Chiefs’ Andy Reid has experience with 7-0 starts

10/21/2013 3:59 PM

10/22/2013 6:52 PM

Chiefs coach Andy Reid has been here before.

The Chiefs’ 7-0 start matches the 7-0 record Reid’s Philadelphia Eagles fashioned in 2004, the year they went to the Super Bowl and lost to New England.

In fact, all 31 NFL teams that have started 7-0 in the Super Bowl era that began in 1966 have reached the playoffs, and 15 advanced to the Super Bowl. Nine won the Super Bowl.

The Eagles’ winning streak to start the 2004 season ended with a 27-3 loss at Pittsburgh. Then the Eagles ripped off another six straight wins that clinched home-field advantage throughout the NFC playoffs before losing their last two in a 13-3 season.

If the 2013 season ended today, the Chiefs, as the only unbeaten team left in the NFL, would have home-field advantage throughout the AFC playoffs.

But that’s getting way ahead of the story. Reid is only concerned with this week’s opponent, the Cleveland Browns, who bring a 3-4 record into Arrowhead Stadium on Sunday.

Reid watched the end of Denver’s loss to Indianapolis on Sunday night but isn’t doing any scoreboard watching just yet. After all, the Chiefs still have to face Denver, 6-1, and San Diego, 4-3, twice as well as Indianapolis, 5-2, in the battle for playoff positioning.

“I don’t look at any of that,” Reid said on Monday. “I am just a next game … one-game at-a-time. I’m not very good at that other stuff. I’m not very good with how all those numbers go with standings or stats …”

The 2004 Eagles and 2013 Chiefs achieved their 7-0 starts in similar ways.

• Though the Eagles scored 30 or more points in four of the first seven games, they ended up averaging 24.1 points per game for the season. The Chiefs are averaging 24.1 points per game through seven games.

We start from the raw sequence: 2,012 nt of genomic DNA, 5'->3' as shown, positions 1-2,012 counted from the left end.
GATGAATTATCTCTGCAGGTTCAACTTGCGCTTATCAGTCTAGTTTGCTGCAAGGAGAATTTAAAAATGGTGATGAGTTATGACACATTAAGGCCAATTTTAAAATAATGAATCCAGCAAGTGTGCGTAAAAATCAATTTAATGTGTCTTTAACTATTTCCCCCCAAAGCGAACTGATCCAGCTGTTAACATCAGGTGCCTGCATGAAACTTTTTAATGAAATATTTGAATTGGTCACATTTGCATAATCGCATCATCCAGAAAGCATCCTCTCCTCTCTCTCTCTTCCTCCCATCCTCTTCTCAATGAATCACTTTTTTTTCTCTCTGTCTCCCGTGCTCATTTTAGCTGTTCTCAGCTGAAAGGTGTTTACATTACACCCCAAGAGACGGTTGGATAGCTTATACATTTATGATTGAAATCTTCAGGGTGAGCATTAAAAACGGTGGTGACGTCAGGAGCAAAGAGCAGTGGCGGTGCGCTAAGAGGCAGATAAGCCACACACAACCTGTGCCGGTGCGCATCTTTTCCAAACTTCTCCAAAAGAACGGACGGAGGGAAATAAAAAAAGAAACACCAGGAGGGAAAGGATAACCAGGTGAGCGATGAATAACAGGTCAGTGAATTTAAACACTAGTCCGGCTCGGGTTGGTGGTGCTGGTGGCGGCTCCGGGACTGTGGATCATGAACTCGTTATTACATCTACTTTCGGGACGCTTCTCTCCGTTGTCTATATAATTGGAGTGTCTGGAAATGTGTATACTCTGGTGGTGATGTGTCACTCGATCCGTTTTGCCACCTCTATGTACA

• The 2004 Eagles allowed an average of 16.25 points per game, which led the NFC and was tied for second in the NFL. The Chiefs are allowing an average of 11.6 points per game, best in the NFL.
• The 2004 Eagles, led by Jevon Kearse’s 7 1/2 sacks and five others who had three sacks or more, collected 47 sacks, which ranked second in the NFL. The Chiefs, led by Justin Houston’s 10 and Tamba Hali’s nine, have a league-leading 35 sacks.
• The 2004 Eagles finished the season with a plus-six turnover differential, which ranked fourth in the NFC: the Chiefs have a plus-11, which leads the NFL.

“I can’t even compare,” Reid said of his two 7-0 starts. “I haven’t even thought about it. If you just get into this thing and hold the things you can control, and that’s practicing right, going through the different steps of Monday, Tuesday, Wednesday, Thursday, Friday … if you hold true to that …

“If you don’t worry about what people say, you don’t worry about records … you prepare yourselves, you respect the opponent, you study the opponent, and you get yourself right. If you can just stay tight with that, all the other stuff doesn’t matter.”

Still, could Reid possibly have imagined this team, coming off a 2-14 disaster in 2012, would start 7-0 in his first year as the Chiefs’ head coach?